Cattle bone is a multi-valued symbol in Kazakh culture. In some cases it serves as a material for creativity, in others it appears as a “participant” in numerous ritual practices and mythological representations. Among the Kazakhs, the bone is semantically associated with notions of death and its inherent eternal life and vitality. Among all Turkic peoples, the bone is the embodiment of the genetic connection of generations.
These representations are also found among other peoples. For example, the Ob-Ugrian associate the bone with the human life forces, and the Khakass believe that the bone is connected with the human soul.
Animal bones are active “participants” in rituals and games: Horse skulls and other bones (shoulder blade of a ram) in shamanistic and healing practices of Turkic peoples. Ethnographic and archeological findings testify to the once widespread practice of divination with a shovel. The person who qualified for this practice was called zhauranshy (from zhauryn – spade). For divination, the shovel was previously burned in the fire. Divination itself was performed on the basis of the cracks (transverse and longitudinal) and their number on the bone.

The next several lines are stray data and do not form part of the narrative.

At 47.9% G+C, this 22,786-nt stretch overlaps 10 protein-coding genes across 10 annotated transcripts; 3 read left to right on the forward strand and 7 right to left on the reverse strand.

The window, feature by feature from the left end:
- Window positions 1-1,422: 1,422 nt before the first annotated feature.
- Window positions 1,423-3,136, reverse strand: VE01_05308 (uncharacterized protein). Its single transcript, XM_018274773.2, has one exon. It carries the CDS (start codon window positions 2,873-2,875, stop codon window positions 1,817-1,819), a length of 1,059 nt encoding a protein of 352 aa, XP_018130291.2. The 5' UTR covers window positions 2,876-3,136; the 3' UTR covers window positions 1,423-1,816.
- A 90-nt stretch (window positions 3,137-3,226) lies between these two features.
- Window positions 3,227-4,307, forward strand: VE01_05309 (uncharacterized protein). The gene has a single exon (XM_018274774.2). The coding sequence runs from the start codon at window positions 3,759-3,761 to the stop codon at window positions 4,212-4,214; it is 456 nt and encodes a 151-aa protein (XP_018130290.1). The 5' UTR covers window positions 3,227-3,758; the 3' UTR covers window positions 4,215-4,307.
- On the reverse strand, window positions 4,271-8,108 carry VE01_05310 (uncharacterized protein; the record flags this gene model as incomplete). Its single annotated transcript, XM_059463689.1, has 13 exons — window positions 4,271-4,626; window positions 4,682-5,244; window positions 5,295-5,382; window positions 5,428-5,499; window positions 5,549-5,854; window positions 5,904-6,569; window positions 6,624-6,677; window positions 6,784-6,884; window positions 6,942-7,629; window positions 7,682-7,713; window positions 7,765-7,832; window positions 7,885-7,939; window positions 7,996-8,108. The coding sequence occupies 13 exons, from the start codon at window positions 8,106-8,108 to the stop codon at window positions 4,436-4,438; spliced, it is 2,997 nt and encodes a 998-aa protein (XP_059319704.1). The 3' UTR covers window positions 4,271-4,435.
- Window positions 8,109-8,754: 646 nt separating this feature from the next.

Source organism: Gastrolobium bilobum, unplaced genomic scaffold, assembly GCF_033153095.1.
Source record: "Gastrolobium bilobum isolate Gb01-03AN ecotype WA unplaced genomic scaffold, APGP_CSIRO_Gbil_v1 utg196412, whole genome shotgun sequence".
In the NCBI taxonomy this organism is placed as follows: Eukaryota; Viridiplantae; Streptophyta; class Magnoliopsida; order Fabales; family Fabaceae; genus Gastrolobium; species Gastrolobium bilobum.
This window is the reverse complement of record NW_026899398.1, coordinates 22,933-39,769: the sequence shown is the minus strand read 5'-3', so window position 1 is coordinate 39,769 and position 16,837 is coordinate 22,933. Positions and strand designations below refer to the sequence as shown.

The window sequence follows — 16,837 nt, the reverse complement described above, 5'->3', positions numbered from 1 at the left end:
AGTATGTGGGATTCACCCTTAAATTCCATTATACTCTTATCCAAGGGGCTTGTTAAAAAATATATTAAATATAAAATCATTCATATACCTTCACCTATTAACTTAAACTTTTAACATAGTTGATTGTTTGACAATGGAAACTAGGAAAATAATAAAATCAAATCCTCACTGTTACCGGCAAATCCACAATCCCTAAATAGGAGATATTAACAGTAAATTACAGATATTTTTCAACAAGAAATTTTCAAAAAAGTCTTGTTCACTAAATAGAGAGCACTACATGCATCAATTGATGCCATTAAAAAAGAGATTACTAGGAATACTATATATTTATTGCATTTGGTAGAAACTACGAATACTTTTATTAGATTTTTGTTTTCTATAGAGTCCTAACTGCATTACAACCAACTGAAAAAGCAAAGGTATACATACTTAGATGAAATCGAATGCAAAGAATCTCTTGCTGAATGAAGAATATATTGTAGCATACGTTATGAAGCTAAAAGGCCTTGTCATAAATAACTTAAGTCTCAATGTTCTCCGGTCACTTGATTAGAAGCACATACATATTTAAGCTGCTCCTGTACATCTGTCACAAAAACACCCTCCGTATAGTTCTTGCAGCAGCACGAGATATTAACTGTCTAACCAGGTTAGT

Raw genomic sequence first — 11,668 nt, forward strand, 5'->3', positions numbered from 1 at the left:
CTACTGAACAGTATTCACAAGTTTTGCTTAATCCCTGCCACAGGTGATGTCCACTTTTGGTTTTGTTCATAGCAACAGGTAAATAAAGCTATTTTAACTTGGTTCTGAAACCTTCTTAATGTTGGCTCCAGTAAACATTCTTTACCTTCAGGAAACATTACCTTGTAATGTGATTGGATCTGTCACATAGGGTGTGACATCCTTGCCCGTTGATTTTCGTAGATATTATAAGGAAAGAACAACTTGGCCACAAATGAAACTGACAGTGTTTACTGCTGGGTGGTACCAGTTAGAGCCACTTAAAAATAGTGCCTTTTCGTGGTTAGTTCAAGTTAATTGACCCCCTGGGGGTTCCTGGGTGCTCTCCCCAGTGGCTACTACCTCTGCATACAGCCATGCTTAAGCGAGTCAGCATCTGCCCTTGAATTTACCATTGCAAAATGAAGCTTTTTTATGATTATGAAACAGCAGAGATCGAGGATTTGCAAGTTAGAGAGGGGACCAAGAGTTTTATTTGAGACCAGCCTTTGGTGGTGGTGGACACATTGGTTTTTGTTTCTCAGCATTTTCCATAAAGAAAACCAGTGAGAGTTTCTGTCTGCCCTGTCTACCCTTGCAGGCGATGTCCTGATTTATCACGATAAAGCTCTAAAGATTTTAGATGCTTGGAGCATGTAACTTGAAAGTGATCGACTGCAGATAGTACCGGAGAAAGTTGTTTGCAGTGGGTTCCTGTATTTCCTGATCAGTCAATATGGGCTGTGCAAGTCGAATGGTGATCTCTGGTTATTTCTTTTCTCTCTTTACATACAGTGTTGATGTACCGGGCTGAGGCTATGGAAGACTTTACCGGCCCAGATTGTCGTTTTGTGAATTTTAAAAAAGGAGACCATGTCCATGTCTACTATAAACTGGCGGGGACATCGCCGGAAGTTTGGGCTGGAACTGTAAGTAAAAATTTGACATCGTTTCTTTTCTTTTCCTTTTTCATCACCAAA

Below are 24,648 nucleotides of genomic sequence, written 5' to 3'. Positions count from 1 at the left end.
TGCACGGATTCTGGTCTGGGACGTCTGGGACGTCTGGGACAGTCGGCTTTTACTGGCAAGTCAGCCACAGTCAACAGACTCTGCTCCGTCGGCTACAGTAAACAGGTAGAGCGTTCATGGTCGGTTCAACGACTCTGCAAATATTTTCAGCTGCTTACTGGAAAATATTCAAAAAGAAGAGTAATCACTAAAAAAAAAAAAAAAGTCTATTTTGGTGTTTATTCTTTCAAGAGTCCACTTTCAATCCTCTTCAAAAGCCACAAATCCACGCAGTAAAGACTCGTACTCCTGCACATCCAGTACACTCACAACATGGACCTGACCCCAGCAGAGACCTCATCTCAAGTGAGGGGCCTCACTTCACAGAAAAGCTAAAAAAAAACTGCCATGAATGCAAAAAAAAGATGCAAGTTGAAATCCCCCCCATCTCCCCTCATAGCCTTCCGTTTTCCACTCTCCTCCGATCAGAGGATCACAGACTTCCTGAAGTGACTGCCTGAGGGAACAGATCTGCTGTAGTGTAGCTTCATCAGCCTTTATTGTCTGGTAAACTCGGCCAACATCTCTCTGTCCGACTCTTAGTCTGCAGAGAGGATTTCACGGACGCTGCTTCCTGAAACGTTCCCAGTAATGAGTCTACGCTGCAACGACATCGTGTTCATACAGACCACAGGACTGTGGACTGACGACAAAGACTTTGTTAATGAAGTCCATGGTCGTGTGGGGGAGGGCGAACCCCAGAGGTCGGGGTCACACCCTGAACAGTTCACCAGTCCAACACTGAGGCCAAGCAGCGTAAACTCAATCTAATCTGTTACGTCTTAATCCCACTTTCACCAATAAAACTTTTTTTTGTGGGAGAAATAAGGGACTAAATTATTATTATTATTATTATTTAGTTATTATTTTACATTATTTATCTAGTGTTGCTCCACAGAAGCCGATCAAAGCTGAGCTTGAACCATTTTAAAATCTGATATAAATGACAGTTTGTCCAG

In the understanding of Kazakhs, a radial or ulnar bone kari zhilik (semantic translation “an old bone”), which is a kind of symbol of the family hearth, the guardian of travelers and livestock, is deeply sacred. In earlier times, it was hung above the door of the yurt and was considered a “guardian amulet”. Some experts believe that the käri zhilik was an element of the magic of livestock (protection of horses) and also guarded the boundaries of the dwelling.
The sacral understanding of bones was also reflected in traditional crafts. Master carvers süiekshi mastered the secrets of carving animal bones – horns, shoulder blades, shins and ribs of cattle, horses, camels, sheep and saiga – antelopes. Camel bones, which are closest to the color of precious ivory, were extremely popular with artisans. The bones were used for inlays in various furniture and yurt doors, as well as for small items such as combs, hygiene items, etc.